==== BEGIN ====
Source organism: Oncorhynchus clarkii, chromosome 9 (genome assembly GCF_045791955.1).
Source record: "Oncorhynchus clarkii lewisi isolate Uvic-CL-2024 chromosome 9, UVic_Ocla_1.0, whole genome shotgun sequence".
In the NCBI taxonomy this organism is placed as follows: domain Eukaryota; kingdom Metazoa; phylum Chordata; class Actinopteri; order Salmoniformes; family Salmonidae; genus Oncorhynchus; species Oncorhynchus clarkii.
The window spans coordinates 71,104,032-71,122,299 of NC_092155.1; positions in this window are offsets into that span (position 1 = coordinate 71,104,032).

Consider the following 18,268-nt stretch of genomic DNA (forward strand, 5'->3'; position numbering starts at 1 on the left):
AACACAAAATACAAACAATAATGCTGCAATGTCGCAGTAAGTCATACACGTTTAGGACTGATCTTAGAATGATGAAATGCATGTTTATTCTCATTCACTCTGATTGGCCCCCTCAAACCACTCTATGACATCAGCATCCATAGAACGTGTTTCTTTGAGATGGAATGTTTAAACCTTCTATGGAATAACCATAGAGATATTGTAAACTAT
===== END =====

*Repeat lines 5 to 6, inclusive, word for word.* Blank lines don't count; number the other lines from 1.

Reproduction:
Consider the following 18,268-nt stretch of genomic DNA (forward strand, 5'->3'; position numbering starts at 1 on the left):
AACACAAAATACAAACAATAATGCTGCAATGTCGCAGTAAGTCATACACGTTTAGGACTGATCTTAGAATGATGAAATGCATGTTTATTCTCATTCACTCTGATTGGCCCCCTCAAACCACTCTATGACATCAGCATCCATAGAACGTGTTTCTTTGAGATGGAATGTTTAAACCTTCTATGGAATAACCATAGAGATATTGTAAACTAT